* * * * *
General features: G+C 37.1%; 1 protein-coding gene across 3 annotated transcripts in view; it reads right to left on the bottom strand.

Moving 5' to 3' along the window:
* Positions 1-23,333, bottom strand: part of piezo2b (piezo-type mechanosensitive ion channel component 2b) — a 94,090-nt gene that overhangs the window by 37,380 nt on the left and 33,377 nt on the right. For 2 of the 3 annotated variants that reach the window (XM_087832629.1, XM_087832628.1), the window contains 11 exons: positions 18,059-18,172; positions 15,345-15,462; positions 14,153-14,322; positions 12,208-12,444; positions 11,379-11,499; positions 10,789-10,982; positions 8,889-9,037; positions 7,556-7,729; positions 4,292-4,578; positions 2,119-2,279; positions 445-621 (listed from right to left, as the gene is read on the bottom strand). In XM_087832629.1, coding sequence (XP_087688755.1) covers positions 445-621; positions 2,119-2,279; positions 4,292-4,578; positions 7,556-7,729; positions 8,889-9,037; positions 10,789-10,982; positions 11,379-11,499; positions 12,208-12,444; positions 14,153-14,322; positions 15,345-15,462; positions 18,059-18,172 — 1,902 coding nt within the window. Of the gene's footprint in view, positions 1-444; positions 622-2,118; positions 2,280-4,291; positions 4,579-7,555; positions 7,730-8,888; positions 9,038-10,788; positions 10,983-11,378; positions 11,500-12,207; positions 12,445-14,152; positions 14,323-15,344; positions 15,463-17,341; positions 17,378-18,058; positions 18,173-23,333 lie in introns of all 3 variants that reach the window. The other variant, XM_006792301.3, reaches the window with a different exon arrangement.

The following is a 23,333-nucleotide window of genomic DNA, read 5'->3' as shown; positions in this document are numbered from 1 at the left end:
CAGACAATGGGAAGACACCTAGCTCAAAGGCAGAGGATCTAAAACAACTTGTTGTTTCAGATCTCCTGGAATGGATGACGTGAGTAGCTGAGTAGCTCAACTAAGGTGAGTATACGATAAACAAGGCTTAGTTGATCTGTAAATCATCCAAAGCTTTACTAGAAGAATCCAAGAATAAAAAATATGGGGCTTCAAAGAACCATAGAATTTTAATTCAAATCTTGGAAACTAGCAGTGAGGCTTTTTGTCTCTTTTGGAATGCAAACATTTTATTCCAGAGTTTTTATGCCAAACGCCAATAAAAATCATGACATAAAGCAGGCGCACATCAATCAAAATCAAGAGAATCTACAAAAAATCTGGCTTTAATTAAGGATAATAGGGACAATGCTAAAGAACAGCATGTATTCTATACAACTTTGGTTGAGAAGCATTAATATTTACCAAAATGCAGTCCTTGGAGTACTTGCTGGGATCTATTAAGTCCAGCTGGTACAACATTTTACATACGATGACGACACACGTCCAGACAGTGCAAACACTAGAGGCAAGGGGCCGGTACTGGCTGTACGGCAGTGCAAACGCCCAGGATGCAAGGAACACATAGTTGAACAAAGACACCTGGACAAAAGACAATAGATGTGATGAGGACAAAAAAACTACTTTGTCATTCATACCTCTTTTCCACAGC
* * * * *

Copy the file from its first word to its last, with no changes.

General features: G+C 37.1%; 1 protein-coding gene across 3 annotated transcripts in view; it reads right to left on the bottom strand.

Moving 5' to 3' along the window:
* Positions 1-23,333, bottom strand: part of piezo2b (piezo-type mechanosensitive ion channel component 2b) — a 94,090-nt gene that overhangs the window by 37,380 nt on the left and 33,377 nt on the right. For 2 of the 3 annotated variants that reach the window (XM_087832629.1, XM_087832628.1), the window contains 11 exons: positions 18,059-18,172; positions 15,345-15,462; positions 14,153-14,322; positions 12,208-12,444; positions 11,379-11,499; positions 10,789-10,982; positions 8,889-9,037; positions 7,556-7,729; positions 4,292-4,578; positions 2,119-2,279; positions 445-621 (listed from right to left, as the gene is read on the bottom strand). In XM_087832629.1, coding sequence (XP_087688755.1) covers positions 445-621; positions 2,119-2,279; positions 4,292-4,578; positions 7,556-7,729; positions 8,889-9,037; positions 10,789-10,982; positions 11,379-11,499; positions 12,208-12,444; positions 14,153-14,322; positions 15,345-15,462; positions 18,059-18,172 — 1,902 coding nt within the window. Of the gene's footprint in view, positions 1-444; positions 622-2,118; positions 2,280-4,291; positions 4,579-7,555; positions 7,730-8,888; positions 9,038-10,788; positions 10,983-11,378; positions 11,500-12,207; positions 12,445-14,152; positions 14,323-15,344; positions 15,463-17,341; positions 17,378-18,058; positions 18,173-23,333 lie in introns of all 3 variants that reach the window. The other variant, XM_006792301.3, reaches the window with a different exon arrangement.

The following is a 23,333-nucleotide window of genomic DNA, read 5'->3' as shown; positions in this document are numbered from 1 at the left end:
CAGACAATGGGAAGACACCTAGCTCAAAGGCAGAGGATCTAAAACAACTTGTTGTTTCAGATCTCCTGGAATGGATGACGTGAGTAGCTGAGTAGCTCAACTAAGGTGAGTATACGATAAACAAGGCTTAGTTGATCTGTAAATCATCCAAAGCTTTACTAGAAGAATCCAAGAATAAAAAATATGGGGCTTCAAAGAACCATAGAATTTTAATTCAAATCTTGGAAACTAGCAGTGAGGCTTTTTGTCTCTTTTGGAATGCAAACATTTTATTCCAGAGTTTTTATGCCAAACGCCAATAAAAATCATGACATAAAGCAGGCGCACATCAATCAAAATCAAGAGAATCTACAAAAAATCTGGCTTTAATTAAGGATAATAGGGACAATGCTAAAGAACAGCATGTATTCTATACAACTTTGGTTGAGAAGCATTAATATTTACCAAAATGCAGTCCTTGGAGTACTTGCTGGGATCTATTAAGTCCAGCTGGTACAACATTTTACATACGATGACGACACACGTCCAGACAGTGCAAACACTAGAGGCAAGGGGCCGGTACTGGCTGTACGGCAGTGCAAACGCCCAGGATGCAAGGAACACATAGTTGAACAAAGACACCTGGACAAAAGACAATAGATGTGATGAGGACAAAAAAACTACTTTGTCATTCATACCTCTTTTCCACAGC